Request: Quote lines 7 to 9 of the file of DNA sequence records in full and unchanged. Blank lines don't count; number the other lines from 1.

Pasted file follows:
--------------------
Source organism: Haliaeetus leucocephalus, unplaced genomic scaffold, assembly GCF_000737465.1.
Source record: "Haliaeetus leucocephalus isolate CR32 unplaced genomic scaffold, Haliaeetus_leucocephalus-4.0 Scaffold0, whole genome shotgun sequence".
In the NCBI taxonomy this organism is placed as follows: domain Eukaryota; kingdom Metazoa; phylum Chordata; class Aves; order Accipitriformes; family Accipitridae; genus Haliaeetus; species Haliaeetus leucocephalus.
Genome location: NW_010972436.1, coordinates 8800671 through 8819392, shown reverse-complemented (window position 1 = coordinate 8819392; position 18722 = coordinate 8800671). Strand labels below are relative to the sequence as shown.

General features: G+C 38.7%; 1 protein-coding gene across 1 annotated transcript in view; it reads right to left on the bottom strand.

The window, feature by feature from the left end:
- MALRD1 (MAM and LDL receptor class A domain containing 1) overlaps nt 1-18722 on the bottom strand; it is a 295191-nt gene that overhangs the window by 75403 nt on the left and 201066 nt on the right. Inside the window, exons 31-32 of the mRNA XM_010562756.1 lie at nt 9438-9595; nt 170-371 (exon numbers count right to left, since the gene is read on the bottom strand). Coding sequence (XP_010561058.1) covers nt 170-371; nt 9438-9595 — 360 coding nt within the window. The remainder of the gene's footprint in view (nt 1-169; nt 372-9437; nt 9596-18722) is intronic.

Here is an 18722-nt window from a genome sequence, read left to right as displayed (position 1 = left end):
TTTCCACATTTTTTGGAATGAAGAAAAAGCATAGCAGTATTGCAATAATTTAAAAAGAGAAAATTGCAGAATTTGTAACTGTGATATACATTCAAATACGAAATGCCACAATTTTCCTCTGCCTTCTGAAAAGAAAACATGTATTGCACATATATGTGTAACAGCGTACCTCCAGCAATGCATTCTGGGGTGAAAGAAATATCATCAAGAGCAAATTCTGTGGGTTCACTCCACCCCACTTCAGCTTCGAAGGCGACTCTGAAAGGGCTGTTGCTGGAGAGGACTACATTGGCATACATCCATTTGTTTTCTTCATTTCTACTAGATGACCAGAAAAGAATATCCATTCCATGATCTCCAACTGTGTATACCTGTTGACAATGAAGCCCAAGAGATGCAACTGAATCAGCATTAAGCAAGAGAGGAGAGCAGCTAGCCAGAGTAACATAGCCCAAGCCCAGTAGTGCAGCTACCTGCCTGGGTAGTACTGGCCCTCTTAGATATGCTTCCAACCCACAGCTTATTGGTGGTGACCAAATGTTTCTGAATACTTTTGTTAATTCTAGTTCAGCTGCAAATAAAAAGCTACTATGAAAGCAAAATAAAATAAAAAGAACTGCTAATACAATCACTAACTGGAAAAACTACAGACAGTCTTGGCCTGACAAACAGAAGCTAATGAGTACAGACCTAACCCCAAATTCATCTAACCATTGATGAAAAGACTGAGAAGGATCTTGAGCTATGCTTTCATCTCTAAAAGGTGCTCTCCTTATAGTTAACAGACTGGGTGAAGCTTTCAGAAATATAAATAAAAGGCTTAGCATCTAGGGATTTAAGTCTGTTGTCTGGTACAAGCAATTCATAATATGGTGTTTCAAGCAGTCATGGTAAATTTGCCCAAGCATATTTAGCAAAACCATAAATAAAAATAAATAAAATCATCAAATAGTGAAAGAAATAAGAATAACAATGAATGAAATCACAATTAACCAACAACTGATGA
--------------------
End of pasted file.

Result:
- MALRD1 (MAM and LDL receptor class A domain containing 1) overlaps nt 1-18722 on the bottom strand; it is a 295191-nt gene that overhangs the window by 75403 nt on the left and 201066 nt on the right. Inside the window, exons 31-32 of the mRNA XM_010562756.1 lie at nt 9438-9595; nt 170-371 (exon numbers count right to left, since the gene is read on the bottom strand). Coding sequence (XP_010561058.1) covers nt 170-371; nt 9438-9595 — 360 coding nt within the window. The remainder of the gene's footprint in view (nt 1-169; nt 372-9437; nt 9596-18722) is intronic.

Here is an 18722-nt window from a genome sequence, read left to right as displayed (position 1 = left end):
TTTCCACATTTTTTGGAATGAAGAAAAAGCATAGCAGTATTGCAATAATTTAAAAAGAGAAAATTGCAGAATTTGTAACTGTGATATACATTCAAATACGAAATGCCACAATTTTCCTCTGCCTTCTGAAAAGAAAACATGTATTGCACATATATGTGTAACAGCGTACCTCCAGCAATGCATTCTGGGGTGAAAGAAATATCATCAAGAGCAAATTCTGTGGGTTCACTCCACCCCACTTCAGCTTCGAAGGCGACTCTGAAAGGGCTGTTGCTGGAGAGGACTACATTGGCATACATCCATTTGTTTTCTTCATTTCTACTAGATGACCAGAAAAGAATATCCATTCCATGATCTCCAACTGTGTATACCTGTTGACAATGAAGCCCAAGAGATGCAACTGAATCAGCATTAAGCAAGAGAGGAGAGCAGCTAGCCAGAGTAACATAGCCCAAGCCCAGTAGTGCAGCTACCTGCCTGGGTAGTACTGGCCCTCTTAGATATGCTTCCAACCCACAGCTTATTGGTGGTGACCAAATGTTTCTGAATACTTTTGTTAATTCTAGTTCAGCTGCAAATAAAAAGCTACTATGAAAGCAAAATAAAATAAAAAGAACTGCTAATACAATCACTAACTGGAAAAACTACAGACAGTCTTGGCCTGACAAACAGAAGCTAATGAGTACAGACCTAACCCCAAATTCATCTAACCATTGATGAAAAGACTGAGAAGGATCTTGAGCTATGCTTTCATCTCTAAAAGGTGCTCTCCTTATAGTTAACAGACTGGGTGAAGCTTTCAGAAATATAAATAAAAGGCTTAGCATCTAGGGATTTAAGTCTGTTGTCTGGTACAAGCAATTCATAATATGGTGTTTCAAGCAGTCATGGTAAATTTGCCCAAGCATATTTAGCAAAACCATAAATAAAAATAAATAAAATCATCAAATAGTGAAAGAAATAAGAATAACAATGAATGAAATCACAATTAACCAACAACTGATGA